Getting away from it all—sort of
We're staying in a house on the water in Tampa with Aaron's family for a long weekend. It's balmy and beautiful, there's an egret standing on the patio...and I remain sleep-obsessed (possibly because I'm not getting enough sleep?). In fact, as I write, I'm sitting alone in the largest room of the house outside the door of the room where Leo is sleeping while all the other people in the house tiptoe around the perimeter.
Is all this necessary? Well, it's nice to have a reasonably rested baby. He has more attention span, he doesn't hurt himself as much, he has more fun, is less clingy, and I don't see him rubbing his eyes and looking glazed so I don't worry about him as much. Would he be as rested if I was more relaxed about his sleep? I'm afraid the world may never know.
Though it's not as easy for me, Leo seems to have adjusted to this new lifestyle surrounded by uncles, aunts and grandparents, once again proving that he's the adaptable one. Me, I'm just sitting out here like a crazed puppeteer, imagining that I can pull all the strings in the theater of my child's life and make everything right. I suppose that's not a terrible delusion to have, at least when he's this young, right? Why not try to make his days easier, try to help him enjoy himself?
It just gets creepy if I start imagining that I can control what Leo does. I can offer him opportunities, but at a certain point, I need to let go. You can lull a baby and put him down for a nap, but you can't really control whether he'll fall asleep or for how long. Watching Leo's cousin, who's one year older than him, is a helpful reminder of where we're headed. Little Lucy is a wonderfully willful, communicating person. If you don't want her to, say, yell outside Leo's door while he's napping, well, you better have something more interesting in mind, because picking her up and moving her will not go over well!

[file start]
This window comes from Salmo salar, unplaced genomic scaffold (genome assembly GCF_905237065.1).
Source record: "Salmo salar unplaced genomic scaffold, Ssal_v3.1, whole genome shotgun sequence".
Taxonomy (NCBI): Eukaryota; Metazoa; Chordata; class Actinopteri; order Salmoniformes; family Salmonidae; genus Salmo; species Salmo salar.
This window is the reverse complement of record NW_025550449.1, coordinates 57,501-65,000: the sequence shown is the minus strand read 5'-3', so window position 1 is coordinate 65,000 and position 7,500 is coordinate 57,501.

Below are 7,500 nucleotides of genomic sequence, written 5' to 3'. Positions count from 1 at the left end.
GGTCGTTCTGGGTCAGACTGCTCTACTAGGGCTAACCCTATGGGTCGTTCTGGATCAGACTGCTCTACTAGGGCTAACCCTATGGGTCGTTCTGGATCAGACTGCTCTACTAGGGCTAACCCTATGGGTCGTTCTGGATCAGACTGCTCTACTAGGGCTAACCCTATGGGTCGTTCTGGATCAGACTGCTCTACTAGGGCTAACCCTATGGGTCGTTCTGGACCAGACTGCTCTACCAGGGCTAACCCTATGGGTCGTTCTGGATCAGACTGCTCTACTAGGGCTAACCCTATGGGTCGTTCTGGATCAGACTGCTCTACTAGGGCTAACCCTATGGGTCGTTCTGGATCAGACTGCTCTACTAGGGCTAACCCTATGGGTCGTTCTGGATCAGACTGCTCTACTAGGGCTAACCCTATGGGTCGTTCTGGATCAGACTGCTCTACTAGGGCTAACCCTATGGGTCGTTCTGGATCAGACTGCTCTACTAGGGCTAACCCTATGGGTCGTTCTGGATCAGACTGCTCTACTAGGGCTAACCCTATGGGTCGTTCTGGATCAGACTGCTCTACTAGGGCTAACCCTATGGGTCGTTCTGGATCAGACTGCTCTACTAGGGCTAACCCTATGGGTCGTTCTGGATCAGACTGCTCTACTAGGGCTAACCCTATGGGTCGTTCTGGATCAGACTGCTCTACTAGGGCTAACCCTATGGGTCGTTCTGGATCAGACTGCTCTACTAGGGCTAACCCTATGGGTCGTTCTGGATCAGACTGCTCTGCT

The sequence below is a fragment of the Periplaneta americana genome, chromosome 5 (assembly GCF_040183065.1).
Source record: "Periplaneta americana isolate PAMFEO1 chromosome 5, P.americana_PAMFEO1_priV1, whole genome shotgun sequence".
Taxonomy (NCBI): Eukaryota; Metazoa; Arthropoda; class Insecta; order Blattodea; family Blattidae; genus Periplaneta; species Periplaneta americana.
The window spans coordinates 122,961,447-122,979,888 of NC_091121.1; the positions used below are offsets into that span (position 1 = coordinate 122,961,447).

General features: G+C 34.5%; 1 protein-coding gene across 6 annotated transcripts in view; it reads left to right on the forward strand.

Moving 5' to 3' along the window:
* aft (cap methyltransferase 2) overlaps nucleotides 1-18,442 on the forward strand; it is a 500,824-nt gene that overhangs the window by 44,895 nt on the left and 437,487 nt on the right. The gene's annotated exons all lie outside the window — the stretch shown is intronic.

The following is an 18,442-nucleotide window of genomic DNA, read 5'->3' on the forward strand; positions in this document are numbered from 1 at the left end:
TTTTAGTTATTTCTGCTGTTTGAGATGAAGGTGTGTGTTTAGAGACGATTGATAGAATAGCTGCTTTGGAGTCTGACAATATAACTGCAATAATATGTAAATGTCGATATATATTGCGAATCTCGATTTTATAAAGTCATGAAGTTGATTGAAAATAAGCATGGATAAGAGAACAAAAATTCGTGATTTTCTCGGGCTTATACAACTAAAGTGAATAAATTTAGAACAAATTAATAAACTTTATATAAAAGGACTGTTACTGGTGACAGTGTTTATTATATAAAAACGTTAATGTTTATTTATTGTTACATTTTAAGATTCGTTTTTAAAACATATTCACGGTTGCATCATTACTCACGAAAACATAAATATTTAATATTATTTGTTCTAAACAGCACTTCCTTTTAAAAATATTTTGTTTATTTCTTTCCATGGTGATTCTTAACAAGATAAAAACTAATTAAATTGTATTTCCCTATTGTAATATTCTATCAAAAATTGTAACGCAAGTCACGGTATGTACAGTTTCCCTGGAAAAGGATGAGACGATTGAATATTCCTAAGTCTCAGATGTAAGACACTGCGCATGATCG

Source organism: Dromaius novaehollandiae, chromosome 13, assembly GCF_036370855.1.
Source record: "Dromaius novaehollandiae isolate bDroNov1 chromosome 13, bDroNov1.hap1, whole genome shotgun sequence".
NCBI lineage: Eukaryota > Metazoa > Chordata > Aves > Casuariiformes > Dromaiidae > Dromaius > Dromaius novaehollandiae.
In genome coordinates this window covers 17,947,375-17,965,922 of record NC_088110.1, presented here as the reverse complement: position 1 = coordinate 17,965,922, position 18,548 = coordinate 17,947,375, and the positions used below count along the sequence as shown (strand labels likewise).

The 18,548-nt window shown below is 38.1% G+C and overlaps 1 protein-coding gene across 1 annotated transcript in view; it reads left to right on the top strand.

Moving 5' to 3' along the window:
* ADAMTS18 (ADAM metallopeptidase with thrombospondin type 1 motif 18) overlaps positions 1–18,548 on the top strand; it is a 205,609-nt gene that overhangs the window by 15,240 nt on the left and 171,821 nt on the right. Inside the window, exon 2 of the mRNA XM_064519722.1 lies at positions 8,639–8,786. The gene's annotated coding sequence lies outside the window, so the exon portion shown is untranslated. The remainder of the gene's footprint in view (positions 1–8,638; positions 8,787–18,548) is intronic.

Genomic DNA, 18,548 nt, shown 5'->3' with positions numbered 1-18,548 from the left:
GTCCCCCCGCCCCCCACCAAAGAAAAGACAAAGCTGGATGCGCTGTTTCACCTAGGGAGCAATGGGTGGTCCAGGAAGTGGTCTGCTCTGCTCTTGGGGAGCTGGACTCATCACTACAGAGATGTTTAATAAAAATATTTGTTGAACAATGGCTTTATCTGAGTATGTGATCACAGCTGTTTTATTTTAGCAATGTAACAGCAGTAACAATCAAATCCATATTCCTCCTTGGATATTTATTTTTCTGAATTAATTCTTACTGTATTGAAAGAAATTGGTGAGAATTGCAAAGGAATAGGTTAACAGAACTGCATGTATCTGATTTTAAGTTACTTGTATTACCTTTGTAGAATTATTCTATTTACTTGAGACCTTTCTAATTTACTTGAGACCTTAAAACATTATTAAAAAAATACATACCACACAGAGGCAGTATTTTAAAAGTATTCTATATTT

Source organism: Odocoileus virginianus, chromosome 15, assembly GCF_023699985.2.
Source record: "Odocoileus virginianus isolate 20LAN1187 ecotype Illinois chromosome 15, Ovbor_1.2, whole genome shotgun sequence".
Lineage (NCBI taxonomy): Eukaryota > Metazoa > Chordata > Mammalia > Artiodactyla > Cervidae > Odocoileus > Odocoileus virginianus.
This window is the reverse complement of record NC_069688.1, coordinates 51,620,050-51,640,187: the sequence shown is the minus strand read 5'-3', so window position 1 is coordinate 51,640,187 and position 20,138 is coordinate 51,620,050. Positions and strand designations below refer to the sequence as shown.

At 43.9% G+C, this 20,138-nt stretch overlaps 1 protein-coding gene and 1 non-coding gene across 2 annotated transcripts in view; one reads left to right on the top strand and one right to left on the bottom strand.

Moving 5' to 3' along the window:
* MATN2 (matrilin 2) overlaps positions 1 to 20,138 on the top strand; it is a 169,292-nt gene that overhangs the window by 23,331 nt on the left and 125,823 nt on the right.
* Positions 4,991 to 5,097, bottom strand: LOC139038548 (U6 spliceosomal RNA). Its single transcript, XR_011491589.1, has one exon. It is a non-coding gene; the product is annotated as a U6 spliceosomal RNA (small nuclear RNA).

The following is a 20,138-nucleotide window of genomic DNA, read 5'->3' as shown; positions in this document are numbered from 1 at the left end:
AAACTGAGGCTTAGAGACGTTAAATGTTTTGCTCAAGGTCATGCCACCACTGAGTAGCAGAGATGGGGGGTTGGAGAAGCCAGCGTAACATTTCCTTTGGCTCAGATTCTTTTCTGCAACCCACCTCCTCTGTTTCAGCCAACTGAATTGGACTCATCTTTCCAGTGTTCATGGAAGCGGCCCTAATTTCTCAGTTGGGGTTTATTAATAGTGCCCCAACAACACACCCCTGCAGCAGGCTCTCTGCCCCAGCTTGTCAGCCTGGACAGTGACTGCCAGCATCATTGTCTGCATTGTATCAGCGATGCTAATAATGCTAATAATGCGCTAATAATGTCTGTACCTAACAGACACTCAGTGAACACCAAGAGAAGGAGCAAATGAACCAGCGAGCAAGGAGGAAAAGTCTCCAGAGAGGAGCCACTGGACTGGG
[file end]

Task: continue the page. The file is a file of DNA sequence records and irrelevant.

Vacation with a baby is a funny mix of keeping the things you can consistent, and letting the rest go. I'm having a nice time too, now that I've adjusted my definition of vacation. Sleeping late, lying in the sun and going out at night are out. But relaxing and knowing that Leo is rested and doted on by his big, adoring family makes me so happy. It also means that I'll have a moment to slip out with my jogging shoes on this afternoon.
When we get back next week, I need to buckle down and figure out childcare. Though I haven't yet found a daycare or caretaker situation that seems right, I'm going to need to settle on something so that I can get back to work, and to taking care of myself. After being in this beautiful place, I hope to bring more energy to getting things rolling when I get home. I don't expect to come back to New York tan and well rested, but I think we'll all be refreshed by these few days. As my sister-in-law's doula once said to her, when you've got a baby, don't think of it as vacation—think of it as a change of scenery.